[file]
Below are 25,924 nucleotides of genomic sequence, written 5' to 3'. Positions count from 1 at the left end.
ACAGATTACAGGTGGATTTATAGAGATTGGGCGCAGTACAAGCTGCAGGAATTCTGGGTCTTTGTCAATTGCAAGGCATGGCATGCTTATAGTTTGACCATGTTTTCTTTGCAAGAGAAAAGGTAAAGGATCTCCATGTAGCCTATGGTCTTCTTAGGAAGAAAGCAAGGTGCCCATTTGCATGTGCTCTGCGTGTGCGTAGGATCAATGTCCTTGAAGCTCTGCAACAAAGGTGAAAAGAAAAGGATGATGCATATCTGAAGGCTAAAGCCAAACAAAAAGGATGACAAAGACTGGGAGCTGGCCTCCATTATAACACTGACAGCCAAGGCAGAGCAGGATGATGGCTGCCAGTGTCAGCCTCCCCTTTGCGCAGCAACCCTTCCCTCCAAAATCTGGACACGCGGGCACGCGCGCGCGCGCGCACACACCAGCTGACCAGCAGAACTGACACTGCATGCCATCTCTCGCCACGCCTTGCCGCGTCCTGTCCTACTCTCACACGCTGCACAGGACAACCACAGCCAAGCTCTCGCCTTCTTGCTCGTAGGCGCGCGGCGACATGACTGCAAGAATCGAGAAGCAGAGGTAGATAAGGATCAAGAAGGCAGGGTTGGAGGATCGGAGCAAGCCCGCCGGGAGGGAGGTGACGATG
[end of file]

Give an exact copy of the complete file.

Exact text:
Below are 25,924 nucleotides of genomic sequence, written 5' to 3'. Positions count from 1 at the left end.
ACAGATTACAGGTGGATTTATAGAGATTGGGCGCAGTACAAGCTGCAGGAATTCTGGGTCTTTGTCAATTGCAAGGCATGGCATGCTTATAGTTTGACCATGTTTTCTTTGCAAGAGAAAAGGTAAAGGATCTCCATGTAGCCTATGGTCTTCTTAGGAAGAAAGCAAGGTGCCCATTTGCATGTGCTCTGCGTGTGCGTAGGATCAATGTCCTTGAAGCTCTGCAACAAAGGTGAAAAGAAAAGGATGATGCATATCTGAAGGCTAAAGCCAAACAAAAAGGATGACAAAGACTGGGAGCTGGCCTCCATTATAACACTGACAGCCAAGGCAGAGCAGGATGATGGCTGCCAGTGTCAGCCTCCCCTTTGCGCAGCAACCCTTCCCTCCAAAATCTGGACACGCGGGCACGCGCGCGCGCGCGCACACACCAGCTGACCAGCAGAACTGACACTGCATGCCATCTCTCGCCACGCCTTGCCGCGTCCTGTCCTACTCTCACACGCTGCACAGGACAACCACAGCCAAGCTCTCGCCTTCTTGCTCGTAGGCGCGCGGCGACATGACTGCAAGAATCGAGAAGCAGAGGTAGATAAGGATCAAGAAGGCAGGGTTGGAGGATCGGAGCAAGCCCGCCGGGAGGGAGGTGACGATG